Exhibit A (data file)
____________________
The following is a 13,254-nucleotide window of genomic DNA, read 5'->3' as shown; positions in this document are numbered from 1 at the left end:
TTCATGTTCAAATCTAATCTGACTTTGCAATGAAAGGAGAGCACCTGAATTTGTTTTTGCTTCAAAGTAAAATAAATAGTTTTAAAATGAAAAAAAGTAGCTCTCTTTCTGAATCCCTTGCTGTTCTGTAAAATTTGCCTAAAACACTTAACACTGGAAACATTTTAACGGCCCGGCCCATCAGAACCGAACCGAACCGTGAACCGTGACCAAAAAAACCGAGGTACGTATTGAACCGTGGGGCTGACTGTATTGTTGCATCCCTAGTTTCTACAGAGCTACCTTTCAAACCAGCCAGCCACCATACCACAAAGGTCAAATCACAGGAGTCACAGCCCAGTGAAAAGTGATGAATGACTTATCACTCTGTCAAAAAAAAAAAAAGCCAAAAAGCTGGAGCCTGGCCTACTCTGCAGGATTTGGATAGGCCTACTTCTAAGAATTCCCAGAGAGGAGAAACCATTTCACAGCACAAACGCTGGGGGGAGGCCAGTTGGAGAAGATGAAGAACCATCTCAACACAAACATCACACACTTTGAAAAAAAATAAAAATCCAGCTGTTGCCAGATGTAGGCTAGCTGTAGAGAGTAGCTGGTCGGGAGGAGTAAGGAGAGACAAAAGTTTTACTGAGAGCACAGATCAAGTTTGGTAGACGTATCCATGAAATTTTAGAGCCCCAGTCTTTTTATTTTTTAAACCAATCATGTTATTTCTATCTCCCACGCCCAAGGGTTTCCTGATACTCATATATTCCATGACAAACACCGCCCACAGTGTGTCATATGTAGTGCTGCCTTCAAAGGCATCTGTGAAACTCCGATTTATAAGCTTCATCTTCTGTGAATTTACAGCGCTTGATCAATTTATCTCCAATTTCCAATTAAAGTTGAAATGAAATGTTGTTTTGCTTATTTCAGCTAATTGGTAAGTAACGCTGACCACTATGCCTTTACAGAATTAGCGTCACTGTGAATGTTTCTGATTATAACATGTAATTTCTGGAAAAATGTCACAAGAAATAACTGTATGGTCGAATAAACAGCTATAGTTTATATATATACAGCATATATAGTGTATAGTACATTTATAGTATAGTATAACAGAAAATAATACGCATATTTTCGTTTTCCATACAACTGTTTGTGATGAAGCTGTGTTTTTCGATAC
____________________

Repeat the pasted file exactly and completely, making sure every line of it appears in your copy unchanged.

The following is a 13,254-nucleotide window of genomic DNA, read 5'->3' as shown; positions in this document are numbered from 1 at the left end:
TTCATGTTCAAATCTAATCTGACTTTGCAATGAAAGGAGAGCACCTGAATTTGTTTTTGCTTCAAAGTAAAATAAATAGTTTTAAAATGAAAAAAAGTAGCTCTCTTTCTGAATCCCTTGCTGTTCTGTAAAATTTGCCTAAAACACTTAACACTGGAAACATTTTAACGGCCCGGCCCATCAGAACCGAACCGAACCGTGAACCGTGACCAAAAAAACCGAGGTACGTATTGAACCGTGGGGCTGACTGTATTGTTGCATCCCTAGTTTCTACAGAGCTACCTTTCAAACCAGCCAGCCACCATACCACAAAGGTCAAATCACAGGAGTCACAGCCCAGTGAAAAGTGATGAATGACTTATCACTCTGTCAAAAAAAAAAAAAGCCAAAAAGCTGGAGCCTGGCCTACTCTGCAGGATTTGGATAGGCCTACTTCTAAGAATTCCCAGAGAGGAGAAACCATTTCACAGCACAAACGCTGGGGGGAGGCCAGTTGGAGAAGATGAAGAACCATCTCAACACAAACATCACACACTTTGAAAAAAAATAAAAATCCAGCTGTTGCCAGATGTAGGCTAGCTGTAGAGAGTAGCTGGTCGGGAGGAGTAAGGAGAGACAAAAGTTTTACTGAGAGCACAGATCAAGTTTGGTAGACGTATCCATGAAATTTTAGAGCCCCAGTCTTTTTATTTTTTAAACCAATCATGTTATTTCTATCTCCCACGCCCAAGGGTTTCCTGATACTCATATATTCCATGACAAACACCGCCCACAGTGTGTCATATGTAGTGCTGCCTTCAAAGGCATCTGTGAAACTCCGATTTATAAGCTTCATCTTCTGTGAATTTACAGCGCTTGATCAATTTATCTCCAATTTCCAATTAAAGTTGAAATGAAATGTTGTTTTGCTTATTTCAGCTAATTGGTAAGTAACGCTGACCACTATGCCTTTACAGAATTAGCGTCACTGTGAATGTTTCTGATTATAACATGTAATTTCTGGAAAAATGTCACAAGAAATAACTGTATGGTCGAATAAACAGCTATAGTTTATATATATACAGCATATATAGTGTATAGTACATTTATAGTATAGTATAACAGAAAATAATACGCATATTTTCGTTTTCCATACAACTGTTTGTGATGAAGCTGTGTTTTTCGATAC